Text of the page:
Microsoft and partners awarded $5m for datacenter fuel cell research

Microsoft has teamed up with the University of Maryland, Redox Power Systems LLC and Trans-Tech Inc on a project that aims to develop revolutionary fuel cell technology. The group has been awarded $5 million by ARPA-E (Advanced Research Projects Agency – Energy) to fund the project.

Initially, it is hoped that the technology will lead to greener and more energy efficient datacenters, but the potential applications extend much further than this. While fuel cells have been widely acknowledged as being highly energy-efficient, with the potential to generate power with virtually no greenhouse gas emissions, the high cost of the technology continues to impede widespread adoption.

The collaboration between Microsoft and its partners will explore cheaper and more sustainable datacenter designs using this technology. The partners will be working together to develop ‘enhanced fuel cells’, which Microsoft will then test in its datacenters to independently assess their performance and efficiency.

Sean James, Senior Research Program Manager for Microsoft Global Foundation Services, explained: “Our vision is to bring the power plant directly into the datacenter by integrating fuel cell stacks into every server cabinet, effectively eliminating energy loss that otherwise occurs in the energy supply chain and doubling the efficiency of traditional datacenters.”

If the project is successful, James added, “the resulting system could be significantly less expensive than traditional datacenter designs. Overall, we believe the advancements being made in fuel cells will someday change the game in terms of how energy is delivered and managed.”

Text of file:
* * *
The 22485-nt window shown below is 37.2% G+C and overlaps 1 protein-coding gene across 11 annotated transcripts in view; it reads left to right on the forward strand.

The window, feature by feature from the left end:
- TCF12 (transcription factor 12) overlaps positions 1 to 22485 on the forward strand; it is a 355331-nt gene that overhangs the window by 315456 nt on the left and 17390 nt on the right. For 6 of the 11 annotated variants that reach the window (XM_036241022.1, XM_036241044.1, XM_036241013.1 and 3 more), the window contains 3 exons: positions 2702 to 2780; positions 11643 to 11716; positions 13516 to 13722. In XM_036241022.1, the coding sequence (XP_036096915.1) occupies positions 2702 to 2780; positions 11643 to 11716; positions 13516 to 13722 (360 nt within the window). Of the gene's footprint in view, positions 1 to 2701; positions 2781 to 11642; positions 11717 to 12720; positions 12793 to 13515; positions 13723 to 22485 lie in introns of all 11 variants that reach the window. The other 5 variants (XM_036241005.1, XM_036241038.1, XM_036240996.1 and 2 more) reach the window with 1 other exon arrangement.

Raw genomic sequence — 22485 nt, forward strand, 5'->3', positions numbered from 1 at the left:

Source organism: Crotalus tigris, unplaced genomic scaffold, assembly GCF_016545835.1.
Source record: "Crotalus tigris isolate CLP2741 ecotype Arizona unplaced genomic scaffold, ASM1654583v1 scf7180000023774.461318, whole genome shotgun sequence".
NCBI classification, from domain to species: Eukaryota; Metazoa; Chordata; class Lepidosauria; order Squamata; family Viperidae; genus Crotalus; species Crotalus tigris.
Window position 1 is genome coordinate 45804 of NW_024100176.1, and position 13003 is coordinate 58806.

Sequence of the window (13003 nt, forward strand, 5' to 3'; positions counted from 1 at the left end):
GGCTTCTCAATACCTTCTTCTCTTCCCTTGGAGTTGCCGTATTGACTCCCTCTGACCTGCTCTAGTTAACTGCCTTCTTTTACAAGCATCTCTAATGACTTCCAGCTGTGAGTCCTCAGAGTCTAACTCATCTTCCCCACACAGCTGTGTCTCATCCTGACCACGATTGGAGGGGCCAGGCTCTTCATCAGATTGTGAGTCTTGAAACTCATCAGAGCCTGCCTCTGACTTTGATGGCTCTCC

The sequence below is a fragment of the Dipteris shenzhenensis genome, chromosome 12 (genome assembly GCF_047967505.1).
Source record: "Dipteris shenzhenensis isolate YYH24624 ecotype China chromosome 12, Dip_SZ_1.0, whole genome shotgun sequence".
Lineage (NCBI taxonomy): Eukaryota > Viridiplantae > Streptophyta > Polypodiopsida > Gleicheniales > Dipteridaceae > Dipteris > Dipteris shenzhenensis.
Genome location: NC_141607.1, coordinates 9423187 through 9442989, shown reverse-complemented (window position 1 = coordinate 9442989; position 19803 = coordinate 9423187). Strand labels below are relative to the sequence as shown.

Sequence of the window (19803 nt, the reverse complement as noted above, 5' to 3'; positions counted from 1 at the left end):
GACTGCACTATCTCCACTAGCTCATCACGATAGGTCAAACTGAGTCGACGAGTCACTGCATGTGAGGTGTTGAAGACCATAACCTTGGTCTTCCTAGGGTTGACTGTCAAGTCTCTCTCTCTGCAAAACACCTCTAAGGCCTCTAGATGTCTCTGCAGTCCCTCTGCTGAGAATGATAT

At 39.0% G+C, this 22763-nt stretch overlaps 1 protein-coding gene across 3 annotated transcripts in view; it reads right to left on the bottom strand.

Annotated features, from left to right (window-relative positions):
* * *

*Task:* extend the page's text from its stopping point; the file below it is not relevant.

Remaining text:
Microsoft’s involvement in the project is potentially more significant than just its participation through trials in its datacenters. As a key partner in the project, it is hoped that the company will also be a major force in driving adoption and helping to bring down prices of the technology.

Bryan Blackburn, chief technology officer of Redox, explained: “In this case, the partner is also the potential customer. If Microsoft adopts these fuel cell systems at a large scale, they could provide just the right initial market and critical mass to drive the cost of our fuel cells down even further.”

With web and cloud services becoming ever more essential, the need for larger and more efficient datacenters is only going to grow, making research like this increasingly important. But the technology also has broader applications, with Redox hoping that transformational natural gas fuel cells will eventually be used for heating and cooling for homes, power-generation in stores and malls, and even uses in transportation. 

Source: Microsoft Green Blog | image via Microsoft

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